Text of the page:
0:27:270:27:29

-Here's the dead fish?

-Yeah.

0:27:310:27:33

And it's very quick, look, the otter comes in, picks it up, it's gone.

0:27:330:27:37

Now, how does that tell us that it's smelling the fish?

0:27:370:27:41

Right, well, at first, I didn't know anything else was going on,

0:27:410:27:45

other than it had found it.

0:27:450:27:46

So I had to go back, and look at this thing

0:27:460:27:48

and look at this thing, and try and work out what was going on,

0:27:480:27:51

and this is what I noticed. If you play it back really slowly...

0:27:510:27:56

There. There's a little bubble.

0:27:560:27:57

I thought that was just its nostril, but just that little flash there...?

0:27:570:28:01

A little flash, it's putting a bubble out,

0:28:010:28:03

and it's sniffing that bubble back in.

0:28:030:28:05

And that's going to get loaded with scent and the chemicals of the fish.

0:28:050:28:11

And then once it's worked out what it is, pick it up, swim off with it.

0:28:110:28:15

It actually exudes a bubble of air,

0:28:150:28:18

that somehow captures the scent, and it sucks it back into its nose.

0:28:180:28:22

-Absolutely.

-Did you just come up with that?

0:28:220:28:25

Is that just the Charlie theory from nowhere?

0:28:250:28:28

No, it's not. You know, I knew something was going on

0:28:280:28:31

because I knew they could find them, and then I'd seen a BBC documentary,

0:28:310:28:34

and in it they featured star-nosed moles -

0:28:340:28:38

these very cool critters that hunt underwater.

0:28:380:28:42

And what they'd done is they'd basically filmed them

0:28:420:28:45

in very slow motion and proved that they are smelling

0:28:450:28:48

by putting out bubbles and sniffing them back in again.

0:28:480:28:50

-The scent is in the water?

-Yeah.

0:28:500:28:53

But I put cameras above the water.

0:28:530:28:56

I wanted to look down on, to see exactly what was happening,

0:28:560:28:58

so not just underwater. And you can see, she comes up the river,

0:28:580:29:02

and she goes past the fish,

0:29:020:29:04

and then she suddenly makes a very sharp turn, and grabs it.

0:29:040:29:07

-So she clocked it.

-Somehow she's detected it.

0:29:070:29:10

And a bit like the wind, the river's going in one direction,

0:29:100:29:14

so any scent's coming down the river, and when she went past it,

0:29:140:29:17

she obviously clocked it, and came back round and grabbed it.

0:29:170:29:19

So whatever it is, she clearly can do it. She is picking up that scent.

0:29:190:29:24

And it looks like she's using the Charlie bubble scenting theory.

0:29:240:29:28

I think that's probably what they'll call it from now on!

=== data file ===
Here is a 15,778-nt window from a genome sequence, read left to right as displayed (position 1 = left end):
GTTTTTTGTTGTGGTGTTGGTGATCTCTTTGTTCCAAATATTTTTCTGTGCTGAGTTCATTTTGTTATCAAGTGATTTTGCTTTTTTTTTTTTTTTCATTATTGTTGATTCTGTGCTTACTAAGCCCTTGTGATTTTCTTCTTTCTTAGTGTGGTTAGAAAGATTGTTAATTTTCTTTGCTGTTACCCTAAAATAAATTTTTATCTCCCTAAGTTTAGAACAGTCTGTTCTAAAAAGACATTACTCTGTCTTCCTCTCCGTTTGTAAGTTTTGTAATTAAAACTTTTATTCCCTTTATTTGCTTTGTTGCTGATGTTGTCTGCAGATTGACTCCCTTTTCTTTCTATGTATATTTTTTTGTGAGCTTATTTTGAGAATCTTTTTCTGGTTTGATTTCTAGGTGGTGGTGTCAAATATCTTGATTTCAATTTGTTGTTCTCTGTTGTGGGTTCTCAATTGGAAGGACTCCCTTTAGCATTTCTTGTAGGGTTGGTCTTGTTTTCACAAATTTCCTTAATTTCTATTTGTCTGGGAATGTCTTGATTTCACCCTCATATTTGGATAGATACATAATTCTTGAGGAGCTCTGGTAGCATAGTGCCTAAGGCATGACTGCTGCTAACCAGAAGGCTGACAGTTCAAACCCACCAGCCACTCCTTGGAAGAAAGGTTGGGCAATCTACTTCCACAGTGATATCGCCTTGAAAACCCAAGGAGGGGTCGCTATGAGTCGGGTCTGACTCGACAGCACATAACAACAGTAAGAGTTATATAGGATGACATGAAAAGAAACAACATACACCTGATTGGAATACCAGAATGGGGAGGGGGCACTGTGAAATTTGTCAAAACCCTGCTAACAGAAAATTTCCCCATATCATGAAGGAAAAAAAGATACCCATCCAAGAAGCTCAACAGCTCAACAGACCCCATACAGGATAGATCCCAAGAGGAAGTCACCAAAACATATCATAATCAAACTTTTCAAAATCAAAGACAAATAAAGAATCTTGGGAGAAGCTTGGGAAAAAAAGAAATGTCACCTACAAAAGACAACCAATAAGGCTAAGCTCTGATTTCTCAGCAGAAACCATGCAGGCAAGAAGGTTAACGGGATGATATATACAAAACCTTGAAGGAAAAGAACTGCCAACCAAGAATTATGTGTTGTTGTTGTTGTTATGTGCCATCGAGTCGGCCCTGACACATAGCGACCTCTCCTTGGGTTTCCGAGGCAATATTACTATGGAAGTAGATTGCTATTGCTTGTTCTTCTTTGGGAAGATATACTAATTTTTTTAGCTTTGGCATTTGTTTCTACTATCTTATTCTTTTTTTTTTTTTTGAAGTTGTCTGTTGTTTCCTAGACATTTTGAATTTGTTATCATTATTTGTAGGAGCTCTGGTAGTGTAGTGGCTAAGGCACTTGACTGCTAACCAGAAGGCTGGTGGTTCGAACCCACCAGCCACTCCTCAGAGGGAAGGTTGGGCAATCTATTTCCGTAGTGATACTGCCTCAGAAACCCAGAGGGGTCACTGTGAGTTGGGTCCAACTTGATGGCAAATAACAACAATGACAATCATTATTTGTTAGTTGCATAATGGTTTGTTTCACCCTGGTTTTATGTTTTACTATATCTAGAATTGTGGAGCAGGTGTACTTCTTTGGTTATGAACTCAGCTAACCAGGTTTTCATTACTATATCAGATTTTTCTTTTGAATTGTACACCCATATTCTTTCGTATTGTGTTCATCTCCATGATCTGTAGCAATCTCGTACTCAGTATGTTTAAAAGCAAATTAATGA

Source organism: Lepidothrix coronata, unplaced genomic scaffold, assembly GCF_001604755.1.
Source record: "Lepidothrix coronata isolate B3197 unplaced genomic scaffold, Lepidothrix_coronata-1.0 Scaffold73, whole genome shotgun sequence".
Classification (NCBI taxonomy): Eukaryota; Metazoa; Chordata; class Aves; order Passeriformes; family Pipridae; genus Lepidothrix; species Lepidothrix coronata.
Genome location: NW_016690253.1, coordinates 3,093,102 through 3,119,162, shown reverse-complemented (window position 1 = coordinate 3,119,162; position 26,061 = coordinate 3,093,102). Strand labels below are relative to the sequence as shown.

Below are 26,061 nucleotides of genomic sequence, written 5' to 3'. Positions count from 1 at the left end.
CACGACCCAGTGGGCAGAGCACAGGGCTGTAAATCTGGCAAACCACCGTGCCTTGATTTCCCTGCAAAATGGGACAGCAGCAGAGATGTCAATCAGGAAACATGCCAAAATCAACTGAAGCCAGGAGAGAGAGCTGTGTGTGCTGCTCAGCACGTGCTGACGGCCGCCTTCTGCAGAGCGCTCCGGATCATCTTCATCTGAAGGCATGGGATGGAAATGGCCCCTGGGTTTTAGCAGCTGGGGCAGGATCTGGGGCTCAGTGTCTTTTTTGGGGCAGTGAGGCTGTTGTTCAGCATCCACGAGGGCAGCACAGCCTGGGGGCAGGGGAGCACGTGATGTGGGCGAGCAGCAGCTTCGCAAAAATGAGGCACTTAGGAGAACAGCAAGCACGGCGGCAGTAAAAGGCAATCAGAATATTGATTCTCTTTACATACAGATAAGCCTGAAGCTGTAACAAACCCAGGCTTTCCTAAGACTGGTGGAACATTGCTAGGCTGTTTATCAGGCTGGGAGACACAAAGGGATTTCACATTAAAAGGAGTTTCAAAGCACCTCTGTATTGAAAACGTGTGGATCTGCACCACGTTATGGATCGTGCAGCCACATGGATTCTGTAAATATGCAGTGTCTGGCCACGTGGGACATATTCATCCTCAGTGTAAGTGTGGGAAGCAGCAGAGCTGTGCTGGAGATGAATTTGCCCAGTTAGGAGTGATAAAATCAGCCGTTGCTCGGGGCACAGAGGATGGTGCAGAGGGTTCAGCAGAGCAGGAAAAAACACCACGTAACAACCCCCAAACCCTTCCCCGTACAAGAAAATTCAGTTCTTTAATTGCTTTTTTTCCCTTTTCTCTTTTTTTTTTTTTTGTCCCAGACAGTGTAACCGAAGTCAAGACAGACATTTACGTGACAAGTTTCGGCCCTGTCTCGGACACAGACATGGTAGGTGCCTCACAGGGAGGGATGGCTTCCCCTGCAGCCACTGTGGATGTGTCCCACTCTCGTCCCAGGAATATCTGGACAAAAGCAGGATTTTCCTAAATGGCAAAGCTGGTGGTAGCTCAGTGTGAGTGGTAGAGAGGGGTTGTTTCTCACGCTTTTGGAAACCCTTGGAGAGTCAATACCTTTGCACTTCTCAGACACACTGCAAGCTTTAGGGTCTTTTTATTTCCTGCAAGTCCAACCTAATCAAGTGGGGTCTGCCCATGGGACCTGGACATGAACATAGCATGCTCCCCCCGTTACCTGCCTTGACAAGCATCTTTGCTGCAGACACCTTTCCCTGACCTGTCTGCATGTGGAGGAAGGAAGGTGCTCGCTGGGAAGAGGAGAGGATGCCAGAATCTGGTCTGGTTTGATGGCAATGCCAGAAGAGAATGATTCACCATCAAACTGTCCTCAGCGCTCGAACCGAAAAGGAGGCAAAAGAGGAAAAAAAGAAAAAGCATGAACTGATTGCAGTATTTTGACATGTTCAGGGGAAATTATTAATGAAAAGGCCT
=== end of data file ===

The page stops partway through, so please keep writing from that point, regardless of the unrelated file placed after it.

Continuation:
0:29:280:29:31

Science in action, folks.

0:29:310:29:33

Now we know otters are supreme swimmers,

0:29:350:29:38

they have a highly sophisticated sense of both touch and smell,

0:29:380:29:43

all of which combines to make them very, very good at catching fish.

0:29:430:29:48

And that skill would inevitably bring them

0:29:480:29:51

into conflict with humans.

0:29:510:29:54

For hundreds of years, in Britain, otters have been hunted.

0:29:540:29:59

Organised hunting of otters was going on

0:30:030:30:06

way back in the 12th century, partially to control their numbers.

0:30:060:30:11

But by the 20th century, otters were being hunted purely for sport.

0:30:110:30:16

Someone who used to hunt them was James Williams,

0:30:180:30:21

now one of the foremost otter experts in the country.

0:30:210:30:24

What was the structure of the hunt?

0:30:260:30:28

Well, I've got a picture here of my father,

0:30:280:30:31

who was the master of the hunt.

0:30:310:30:33

And there he is with some of the officials and the hounds...

0:30:330:30:36

-Great photo.

-..and he organised where the hunt would go

0:30:360:30:40

and then they would meet at 10 o'clock or 10.30

0:30:400:30:44

at a bridge or a house and set off to try and find an otter

0:30:440:30:48

and see if they could have a hunt.

0:30:480:30:50

I've got to say, you've got the most wonderful collection of dogs in this, haven't you?

0:30:500:30:55

-They're purebred otter hounds.

-Oh, are they?

0:30:550:30:57

-These are purebred otter hounds?

-Yes, purebred otter hounds.

0:30:570:30:59

Here's some more and you can see there

0:30:590:31:02

what fine, upstanding animals they are.

0:31:020:31:04

They're wonderful, wonderful hounds and I love them.

0:31:040:31:07

-And everyone's on foot. Am I right? It's all...

-Yes.

0:31:070:31:11

-No horses or anything like that.

-No, no horses. All on foot.

-All on foot.

0:31:110:31:14

And long poles which people sometimes say they were spears, they're not,

0:31:140:31:18

they're just walking sticks because you've got to cross the river.

0:31:180:31:21

Now, with a fox hunt, the fox will be in a bush or a...

0:31:210:31:24